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25th of May 2008

A Boeing 747-209F Was scheduled to operate a cargo flight from Brussel-Zaventem Airport (Belgium) to Bahrain International Airport (Bahrain), onboard a crew of four, a passenger and 75.172 kilograms (165.688 pounds) of freight.

The nose section of the aircraft (Source: public domain © Robert Stroobants)


The crew met the inbound crew and exchanged information on the status of the aircraft, which was good there were no issues reported. A pre-flight inspection was performed by the captain and two minor issues were raised with the maintenance staff, a tire issue and an avionics door latch not stowed.


A standard briefing was carried out covering all aspects of the upcoming take-off. Including procedures for an engine failure prior to V1 and also after V1 should a situation occur that would prohibit the aircraft from flight. Using the On-board Performance System (OPS) the necessary take-off parameters were calculated, using weather and weight & balance data. The following data was used;

  • Take-off weight: 692.8230 lb (314.259 kilograms)

  • Take-off runway: runway 20 (total length 2987 meters)

  • Take-off runway condition; Wet

  • Meteo from ATIS 'Sierra'; - Wind 210º/6 knots - QNH 1012

  • Flaps setting; 10 degrees

  • Derated take off

The aircraft in its final position (Source; public domain © Wim Bladt)


Based on this data the OPS provided the crew with the following take-off parameters;

  • V1 (take-off decision speed): 138 knots

  • Vr (rotate speed): 157 knots

  • Stop margin: 273 meters / 897 feet (the distance required to stop the aircraft when aborting take-off at V1)

  • EPR; 1.447 (Engine Pressure Ratio, a measure of engine thrust)

  • Wind 6 knots headwind / 1 knot crosswind component

After the engines were started the aircraft taxied to runway 20 and at 11.29 local time ATC gave the take-off clearance. The captain pushed the throttles forward and checked if they were stable, after which the flight engineer set the engine power for take-off with an EPR of 1.447 as calculated. As the aircraft accelerated the required call-outs were made. A few seconds after reaching V1, and thus after the "V1" call-out, the #3 engine (Righthand inboard) ingested a bird resulting in an engine stall 5 seconds after V1. A loud bang was heard and vibrations were felt in the cockpit. The captain had the feeling the aircraft was no longer accelerating and 2 seconds after hearing the engine stall, the thrust levers were retarded to idle and the wheel brakes were applied, thrust reversers were not deployed. The first officer called the tower, informing them they were going to overrun the runway.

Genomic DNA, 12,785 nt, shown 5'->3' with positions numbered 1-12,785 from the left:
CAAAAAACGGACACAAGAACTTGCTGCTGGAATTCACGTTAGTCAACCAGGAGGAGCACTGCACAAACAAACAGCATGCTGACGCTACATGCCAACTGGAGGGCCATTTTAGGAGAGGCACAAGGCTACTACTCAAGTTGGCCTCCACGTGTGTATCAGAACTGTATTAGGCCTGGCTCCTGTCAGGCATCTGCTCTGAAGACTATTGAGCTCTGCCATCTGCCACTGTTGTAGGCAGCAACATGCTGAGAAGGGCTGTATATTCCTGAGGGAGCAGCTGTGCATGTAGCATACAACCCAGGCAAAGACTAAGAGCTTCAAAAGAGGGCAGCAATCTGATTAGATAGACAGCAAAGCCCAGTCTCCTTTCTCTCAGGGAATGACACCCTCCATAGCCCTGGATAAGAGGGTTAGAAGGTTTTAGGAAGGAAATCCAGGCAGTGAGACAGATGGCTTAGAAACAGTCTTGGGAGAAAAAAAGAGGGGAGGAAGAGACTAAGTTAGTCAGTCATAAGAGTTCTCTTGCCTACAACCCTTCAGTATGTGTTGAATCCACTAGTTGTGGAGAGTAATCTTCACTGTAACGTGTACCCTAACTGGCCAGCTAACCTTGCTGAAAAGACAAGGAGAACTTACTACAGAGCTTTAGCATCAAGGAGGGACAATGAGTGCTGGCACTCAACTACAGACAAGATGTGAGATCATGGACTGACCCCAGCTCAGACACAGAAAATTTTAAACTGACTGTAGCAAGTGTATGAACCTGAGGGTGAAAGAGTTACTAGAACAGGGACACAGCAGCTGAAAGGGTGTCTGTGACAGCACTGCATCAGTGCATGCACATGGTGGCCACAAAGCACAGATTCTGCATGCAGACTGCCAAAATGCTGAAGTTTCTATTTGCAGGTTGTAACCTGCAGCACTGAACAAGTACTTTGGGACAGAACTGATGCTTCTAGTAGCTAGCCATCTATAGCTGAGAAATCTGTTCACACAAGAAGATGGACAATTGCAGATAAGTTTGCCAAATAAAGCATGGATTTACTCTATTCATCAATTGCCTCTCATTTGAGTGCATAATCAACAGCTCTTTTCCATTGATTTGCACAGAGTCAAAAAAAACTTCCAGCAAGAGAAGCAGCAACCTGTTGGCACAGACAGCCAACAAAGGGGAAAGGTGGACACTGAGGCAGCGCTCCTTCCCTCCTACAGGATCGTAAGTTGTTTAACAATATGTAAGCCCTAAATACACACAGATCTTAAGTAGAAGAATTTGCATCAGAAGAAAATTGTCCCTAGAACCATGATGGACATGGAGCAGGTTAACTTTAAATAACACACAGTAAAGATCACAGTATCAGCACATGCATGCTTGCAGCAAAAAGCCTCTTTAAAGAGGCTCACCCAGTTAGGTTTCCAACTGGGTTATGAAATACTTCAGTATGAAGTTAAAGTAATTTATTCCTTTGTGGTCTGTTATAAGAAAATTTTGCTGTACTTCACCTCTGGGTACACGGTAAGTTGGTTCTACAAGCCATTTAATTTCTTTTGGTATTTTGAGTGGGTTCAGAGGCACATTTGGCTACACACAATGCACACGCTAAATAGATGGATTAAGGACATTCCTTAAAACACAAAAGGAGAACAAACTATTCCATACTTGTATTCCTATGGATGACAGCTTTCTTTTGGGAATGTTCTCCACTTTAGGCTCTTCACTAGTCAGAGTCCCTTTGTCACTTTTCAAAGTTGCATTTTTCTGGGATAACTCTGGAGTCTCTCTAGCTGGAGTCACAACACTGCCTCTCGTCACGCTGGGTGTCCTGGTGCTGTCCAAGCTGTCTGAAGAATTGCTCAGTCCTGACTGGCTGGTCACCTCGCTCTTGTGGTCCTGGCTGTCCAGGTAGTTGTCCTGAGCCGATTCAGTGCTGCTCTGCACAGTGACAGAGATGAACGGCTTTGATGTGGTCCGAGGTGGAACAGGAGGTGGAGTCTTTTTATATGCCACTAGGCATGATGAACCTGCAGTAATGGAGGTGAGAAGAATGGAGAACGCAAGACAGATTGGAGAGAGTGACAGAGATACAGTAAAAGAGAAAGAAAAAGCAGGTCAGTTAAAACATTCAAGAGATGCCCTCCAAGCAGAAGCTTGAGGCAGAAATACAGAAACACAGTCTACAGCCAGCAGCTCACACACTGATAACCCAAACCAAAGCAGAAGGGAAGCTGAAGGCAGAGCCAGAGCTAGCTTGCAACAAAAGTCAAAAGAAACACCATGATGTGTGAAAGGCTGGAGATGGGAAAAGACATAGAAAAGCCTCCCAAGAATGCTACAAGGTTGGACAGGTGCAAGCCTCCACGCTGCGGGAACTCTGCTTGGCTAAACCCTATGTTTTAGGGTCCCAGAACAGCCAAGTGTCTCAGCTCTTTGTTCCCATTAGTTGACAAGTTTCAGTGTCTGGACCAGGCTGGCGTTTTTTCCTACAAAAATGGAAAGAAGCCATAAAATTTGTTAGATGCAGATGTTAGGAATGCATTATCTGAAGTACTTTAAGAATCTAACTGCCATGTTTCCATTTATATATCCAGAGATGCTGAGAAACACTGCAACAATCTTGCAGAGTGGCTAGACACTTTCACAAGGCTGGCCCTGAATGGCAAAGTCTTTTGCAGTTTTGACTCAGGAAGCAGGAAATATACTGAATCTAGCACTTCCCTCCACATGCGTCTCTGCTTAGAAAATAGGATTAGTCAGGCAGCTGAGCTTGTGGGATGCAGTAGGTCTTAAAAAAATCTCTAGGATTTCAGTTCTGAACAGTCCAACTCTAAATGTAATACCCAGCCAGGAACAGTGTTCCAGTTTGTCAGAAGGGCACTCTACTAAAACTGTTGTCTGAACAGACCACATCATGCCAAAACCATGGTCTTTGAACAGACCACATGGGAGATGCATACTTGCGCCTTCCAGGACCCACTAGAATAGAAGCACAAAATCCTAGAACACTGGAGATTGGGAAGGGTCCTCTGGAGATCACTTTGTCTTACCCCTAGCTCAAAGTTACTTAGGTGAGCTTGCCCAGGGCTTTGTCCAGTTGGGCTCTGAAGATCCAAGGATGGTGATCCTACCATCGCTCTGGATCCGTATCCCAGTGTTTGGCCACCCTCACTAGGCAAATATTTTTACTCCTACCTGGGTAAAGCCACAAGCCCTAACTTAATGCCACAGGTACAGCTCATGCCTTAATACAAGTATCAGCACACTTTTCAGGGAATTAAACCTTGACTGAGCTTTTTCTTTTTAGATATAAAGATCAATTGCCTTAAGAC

In order to avoid the approach lights at the end of the runway, the captain steered the aircraft a few degrees right, leaving the runway at a speed of ~72 knots.

The aircraft dropped down an embankment of 4 meters (~13 feet) and broke into three pieces. Just before dropping down a railway embankment, the aircraft came to a stop. After the necessary emergency checklist was completed the crew and passenger evacuated the aircraft through the right-hand service door (R1) as the normal entry door was blocked by structural damage. (photo evidence suggests that they used the right-hand upper deck emergency exit as the evacuation slide appears to have been deployed).

The aircraft in its final position (Source; public domain © unknown)


The Belgium Air Accident Investigation Unit (AAIU) was informed about the accident and immediately launched an investigation. On the 10th of July 2009 they issued their final investigation report on the accident, the report is available by clicking here. They concluded their report by stating the following cause;

"The accident was caused by the decision to Reject the Take-Off 12 knots after passing V1 speed.


The following factors contributed to the accident;

  • Engine Nr 3 experienced a bird strike, causing it to stall.

  • The aircraft line up at the B1 intersection although the take-off parameters were computed with the full length of the runway.

  • The situational awareness of the crew,

  • Less than maximum use of deceleration devices.

  • Although the RESA (Runway End Safety Area) conforms to the minimum ICAO requirement, it does not conform to the ICAO recommendation for length

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